As a whole, Daisy Eau So Fresh Delight Edition is clean and a little powdery, tender and flirty in a youthful, innocent way. You’ll probably either fall in love with her, or want to club her with a grumpy stick, this may depend on your age and the current state of your love-life. Go sniff her out and decide for yourselves!
If you’re a fan of the Marc Jacobs Daisy franchise, you’ll be interested to hear that there is also a while-stocks-last Delight Edition of the original Marc Jacobs Daisy which promises a more vibrant expression of the iconic Daisy signature. I actually prefer it!
Marc Jacobs Daisy Eau So Fresh Delight Edition is available on counter and online, while stocks last, priced from £52.00 for 75ml
* press sample
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Despite having lived through all but the first year of the 1980s, I struggle to think of myself as a child of those iconic years. Perhaps we don’t become acutely aware of our surrounding popular culture until we hit our double-figures or start secondary-school, either way… I definitely relate more as a product of the 90s than the decade of power-dressing, boom-boxes, and very, very large shoulder pads.
However, were I to need any kind of instant appreciation for those 10-years preceding my cultural awakening, Clinique have provided this in the form of Calyx*, their new fragrance that hit counters last month.
I say “new”, but there’s an interesting story behind Calyx, originally an old Prescriptives scent. Now, my memories of the brand Prescriptives are fairly limited, they were a company already on their way out as I was only just beginning to get serious about the cosmetics that lay beyond my local Boots and Superdrug. Anyway, to all intents and purposes, Prescriptive’s Calyx was a hugely popular fragrance which achieved cult-status, nay, notoriety… particularly – of course – once it had been pulled from the counters.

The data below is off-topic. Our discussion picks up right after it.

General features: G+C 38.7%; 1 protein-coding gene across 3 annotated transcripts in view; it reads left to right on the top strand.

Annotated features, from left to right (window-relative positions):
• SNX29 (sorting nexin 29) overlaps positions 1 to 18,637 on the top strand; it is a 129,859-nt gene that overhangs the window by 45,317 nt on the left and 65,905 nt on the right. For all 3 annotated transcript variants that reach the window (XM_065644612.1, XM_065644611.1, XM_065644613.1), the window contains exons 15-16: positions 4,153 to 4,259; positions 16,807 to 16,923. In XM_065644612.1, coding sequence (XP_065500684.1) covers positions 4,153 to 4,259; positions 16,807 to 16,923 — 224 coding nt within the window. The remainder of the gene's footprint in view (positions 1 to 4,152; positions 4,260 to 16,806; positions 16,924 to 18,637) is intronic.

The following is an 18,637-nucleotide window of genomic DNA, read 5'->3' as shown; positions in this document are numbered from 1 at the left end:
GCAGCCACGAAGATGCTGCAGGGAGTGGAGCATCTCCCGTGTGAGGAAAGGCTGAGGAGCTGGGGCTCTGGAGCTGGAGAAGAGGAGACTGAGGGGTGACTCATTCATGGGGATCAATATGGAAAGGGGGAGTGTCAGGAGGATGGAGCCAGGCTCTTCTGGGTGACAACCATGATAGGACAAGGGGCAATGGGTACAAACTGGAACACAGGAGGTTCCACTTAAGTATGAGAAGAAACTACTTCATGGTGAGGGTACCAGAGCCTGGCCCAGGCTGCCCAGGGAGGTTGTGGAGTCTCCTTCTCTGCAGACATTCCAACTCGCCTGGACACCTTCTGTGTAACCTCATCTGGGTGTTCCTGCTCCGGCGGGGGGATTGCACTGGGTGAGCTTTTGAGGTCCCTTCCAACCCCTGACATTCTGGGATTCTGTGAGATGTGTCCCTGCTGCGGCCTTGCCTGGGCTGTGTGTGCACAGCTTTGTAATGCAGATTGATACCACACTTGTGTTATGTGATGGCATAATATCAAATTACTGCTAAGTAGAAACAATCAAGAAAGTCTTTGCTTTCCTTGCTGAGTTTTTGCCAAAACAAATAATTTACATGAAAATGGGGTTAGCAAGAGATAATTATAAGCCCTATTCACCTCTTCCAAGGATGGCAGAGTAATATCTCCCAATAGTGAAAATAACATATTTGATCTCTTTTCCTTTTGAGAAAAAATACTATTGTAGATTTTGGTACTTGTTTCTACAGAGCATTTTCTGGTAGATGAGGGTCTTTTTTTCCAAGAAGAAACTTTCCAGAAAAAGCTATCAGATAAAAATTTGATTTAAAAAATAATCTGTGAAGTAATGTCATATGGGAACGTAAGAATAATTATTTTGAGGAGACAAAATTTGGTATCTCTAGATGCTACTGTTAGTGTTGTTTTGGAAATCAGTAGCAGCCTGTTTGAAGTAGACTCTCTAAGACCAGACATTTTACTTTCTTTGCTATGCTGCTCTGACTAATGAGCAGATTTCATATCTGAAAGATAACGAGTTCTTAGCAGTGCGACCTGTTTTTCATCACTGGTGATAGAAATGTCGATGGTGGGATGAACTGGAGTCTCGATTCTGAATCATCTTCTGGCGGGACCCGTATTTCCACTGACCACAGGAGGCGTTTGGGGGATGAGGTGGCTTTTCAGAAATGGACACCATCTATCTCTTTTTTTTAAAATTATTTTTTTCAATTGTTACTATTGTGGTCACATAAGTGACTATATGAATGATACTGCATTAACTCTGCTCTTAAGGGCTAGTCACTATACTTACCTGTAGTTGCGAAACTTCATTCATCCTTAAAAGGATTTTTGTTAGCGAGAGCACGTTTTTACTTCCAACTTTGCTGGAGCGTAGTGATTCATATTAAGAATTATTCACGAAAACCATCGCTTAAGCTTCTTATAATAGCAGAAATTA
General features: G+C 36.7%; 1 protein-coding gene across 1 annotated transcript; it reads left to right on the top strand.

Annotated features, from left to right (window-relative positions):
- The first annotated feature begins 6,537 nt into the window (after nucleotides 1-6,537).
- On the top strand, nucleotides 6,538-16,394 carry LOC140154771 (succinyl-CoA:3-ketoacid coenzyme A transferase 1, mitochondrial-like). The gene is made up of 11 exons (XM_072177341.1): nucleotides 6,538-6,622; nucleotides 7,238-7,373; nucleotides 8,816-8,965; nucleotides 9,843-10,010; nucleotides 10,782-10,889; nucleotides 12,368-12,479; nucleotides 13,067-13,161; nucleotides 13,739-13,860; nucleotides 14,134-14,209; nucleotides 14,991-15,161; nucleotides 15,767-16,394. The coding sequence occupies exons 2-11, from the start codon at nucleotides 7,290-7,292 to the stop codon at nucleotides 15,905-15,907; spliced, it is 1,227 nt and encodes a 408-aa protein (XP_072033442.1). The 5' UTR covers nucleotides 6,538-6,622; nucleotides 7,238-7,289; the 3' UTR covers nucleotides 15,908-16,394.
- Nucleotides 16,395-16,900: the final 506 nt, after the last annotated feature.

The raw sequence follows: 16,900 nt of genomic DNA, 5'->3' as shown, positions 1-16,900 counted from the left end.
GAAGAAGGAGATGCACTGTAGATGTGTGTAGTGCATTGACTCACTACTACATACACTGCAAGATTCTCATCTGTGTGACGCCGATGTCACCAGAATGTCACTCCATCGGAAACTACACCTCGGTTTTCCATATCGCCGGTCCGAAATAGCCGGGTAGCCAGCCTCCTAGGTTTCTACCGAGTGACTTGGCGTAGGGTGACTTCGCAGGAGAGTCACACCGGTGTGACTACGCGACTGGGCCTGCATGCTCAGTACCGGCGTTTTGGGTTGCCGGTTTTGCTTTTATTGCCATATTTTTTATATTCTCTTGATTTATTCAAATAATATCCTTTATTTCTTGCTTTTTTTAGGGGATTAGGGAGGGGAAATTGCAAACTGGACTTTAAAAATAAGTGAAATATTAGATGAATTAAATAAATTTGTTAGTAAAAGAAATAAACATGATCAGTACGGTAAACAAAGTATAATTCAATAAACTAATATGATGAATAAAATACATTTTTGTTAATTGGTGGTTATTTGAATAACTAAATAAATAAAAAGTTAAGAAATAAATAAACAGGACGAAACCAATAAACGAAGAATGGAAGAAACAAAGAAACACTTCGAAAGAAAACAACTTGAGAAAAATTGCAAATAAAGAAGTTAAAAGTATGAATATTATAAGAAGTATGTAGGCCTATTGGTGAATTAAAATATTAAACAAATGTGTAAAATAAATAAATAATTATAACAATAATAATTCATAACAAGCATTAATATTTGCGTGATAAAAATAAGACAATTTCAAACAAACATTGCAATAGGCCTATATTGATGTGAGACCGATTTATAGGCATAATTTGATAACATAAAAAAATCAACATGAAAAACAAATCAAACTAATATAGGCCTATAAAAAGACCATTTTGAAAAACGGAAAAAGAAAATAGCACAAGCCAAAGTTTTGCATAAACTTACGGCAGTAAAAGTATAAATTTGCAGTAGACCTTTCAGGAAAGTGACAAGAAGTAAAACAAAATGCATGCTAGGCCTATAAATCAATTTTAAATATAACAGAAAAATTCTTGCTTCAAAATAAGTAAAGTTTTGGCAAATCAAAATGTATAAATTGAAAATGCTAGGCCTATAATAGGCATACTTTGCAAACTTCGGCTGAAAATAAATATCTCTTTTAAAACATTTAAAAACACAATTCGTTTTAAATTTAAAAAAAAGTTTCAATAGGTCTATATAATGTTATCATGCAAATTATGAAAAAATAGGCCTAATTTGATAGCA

When it was originally launched, Calyx stood out like a beacon of light, a fruity-floral among an army of heady and downright brazen scents including the likes of: Poison, Opium, and Obsession that the 1980s were famous for, Calyx was the fragrance that offered something for those who were craving a different olfactory experience.
Operating under the same Estee Lauder Companies umbrella, Clinique have now relaunched the iconic fragrance with a much wider distribution, remaining faithful to the original’s notes and exhilarating freshness. Calyx is a mood-setter; An uplifting, ignore-me-if-you-dare type of fragrance that throws a tart fruit-bowl in your face, mouth-wateringly juicy and gourmand but not in the recognizable (read: overdone) berries and vanilla kinda-way.
There’s no creaminess here, instead it’s all about revitalisation with a citrus kick up the arse, you know… that one you were crying out for when you dragged your weary bones up for work this morning.
As you first spritz Calyx onto your skin, you might worry that it will never settle down. That instant gratification of grapefruit, and all those other slightly-sour fruits are great for breakfast, but you don’t want them for lunch, dinner, and supper too right? Well, worry not because Calyx isn’t a one-trick-pony after all. It takes about twenty-minutes for the florals to come to the fore on my skin, and when they do… I get mostly Lily of the Valley and a bright sense of cut grass on a sunny day.
The verdant qualities of this perfume leave me feeling clean and well-groomed… dispensing an impressive but not too overwhelming sillage with a long-lasting hold on my skin’s chemistry. Calyx will be too crisp for some, simply too sharp and fresh… but if you’re looking for a truly “happy” scent, something that will carry you along with its composition, do take a sniff the next time you’re passing by a Clinique counter.
Clinique Calyx is available on counter and online now, priced from £46 for 50ml. Also available in 100ml.
* press sample